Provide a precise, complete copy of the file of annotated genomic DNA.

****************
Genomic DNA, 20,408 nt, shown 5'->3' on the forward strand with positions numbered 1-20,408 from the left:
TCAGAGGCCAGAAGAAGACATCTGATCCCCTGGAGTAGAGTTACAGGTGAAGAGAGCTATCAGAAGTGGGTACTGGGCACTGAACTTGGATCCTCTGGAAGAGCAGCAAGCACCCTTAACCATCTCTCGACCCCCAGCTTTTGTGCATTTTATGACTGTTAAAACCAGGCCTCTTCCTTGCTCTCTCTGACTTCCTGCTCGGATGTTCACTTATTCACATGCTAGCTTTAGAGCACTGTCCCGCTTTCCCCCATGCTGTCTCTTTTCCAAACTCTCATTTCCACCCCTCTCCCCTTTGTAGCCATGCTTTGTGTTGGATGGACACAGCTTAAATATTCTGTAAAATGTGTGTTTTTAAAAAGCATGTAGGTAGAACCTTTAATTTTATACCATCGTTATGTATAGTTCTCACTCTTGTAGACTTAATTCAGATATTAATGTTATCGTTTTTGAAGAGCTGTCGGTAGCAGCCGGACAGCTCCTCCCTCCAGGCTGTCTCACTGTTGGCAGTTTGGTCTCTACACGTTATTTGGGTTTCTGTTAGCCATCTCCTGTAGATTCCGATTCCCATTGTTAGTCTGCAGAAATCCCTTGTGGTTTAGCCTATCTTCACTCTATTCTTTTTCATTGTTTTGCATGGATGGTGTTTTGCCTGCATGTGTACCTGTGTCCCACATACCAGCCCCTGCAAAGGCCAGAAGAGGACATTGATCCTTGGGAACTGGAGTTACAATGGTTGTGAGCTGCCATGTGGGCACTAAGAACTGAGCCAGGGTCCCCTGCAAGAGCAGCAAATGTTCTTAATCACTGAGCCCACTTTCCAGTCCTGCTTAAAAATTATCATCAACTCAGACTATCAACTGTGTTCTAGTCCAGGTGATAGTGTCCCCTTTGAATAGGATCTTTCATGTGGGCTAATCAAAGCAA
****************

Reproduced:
Genomic DNA, 20,408 nt, shown 5'->3' on the forward strand with positions numbered 1-20,408 from the left:
TCAGAGGCCAGAAGAAGACATCTGATCCCCTGGAGTAGAGTTACAGGTGAAGAGAGCTATCAGAAGTGGGTACTGGGCACTGAACTTGGATCCTCTGGAAGAGCAGCAAGCACCCTTAACCATCTCTCGACCCCCAGCTTTTGTGCATTTTATGACTGTTAAAACCAGGCCTCTTCCTTGCTCTCTCTGACTTCCTGCTCGGATGTTCACTTATTCACATGCTAGCTTTAGAGCACTGTCCCGCTTTCCCCCATGCTGTCTCTTTTCCAAACTCTCATTTCCACCCCTCTCCCCTTTGTAGCCATGCTTTGTGTTGGATGGACACAGCTTAAATATTCTGTAAAATGTGTGTTTTTAAAAAGCATGTAGGTAGAACCTTTAATTTTATACCATCGTTATGTATAGTTCTCACTCTTGTAGACTTAATTCAGATATTAATGTTATCGTTTTTGAAGAGCTGTCGGTAGCAGCCGGACAGCTCCTCCCTCCAGGCTGTCTCACTGTTGGCAGTTTGGTCTCTACACGTTATTTGGGTTTCTGTTAGCCATCTCCTGTAGATTCCGATTCCCATTGTTAGTCTGCAGAAATCCCTTGTGGTTTAGCCTATCTTCACTCTATTCTTTTTCATTGTTTTGCATGGATGGTGTTTTGCCTGCATGTGTACCTGTGTCCCACATACCAGCCCCTGCAAAGGCCAGAAGAGGACATTGATCCTTGGGAACTGGAGTTACAATGGTTGTGAGCTGCCATGTGGGCACTAAGAACTGAGCCAGGGTCCCCTGCAAGAGCAGCAAATGTTCTTAATCACTGAGCCCACTTTCCAGTCCTGCTTAAAAATTATCATCAACTCAGACTATCAACTGTGTTCTAGTCCAGGTGATAGTGTCCCCTTTGAATAGGATCTTTCATGTGGGCTAATCAAAGCAA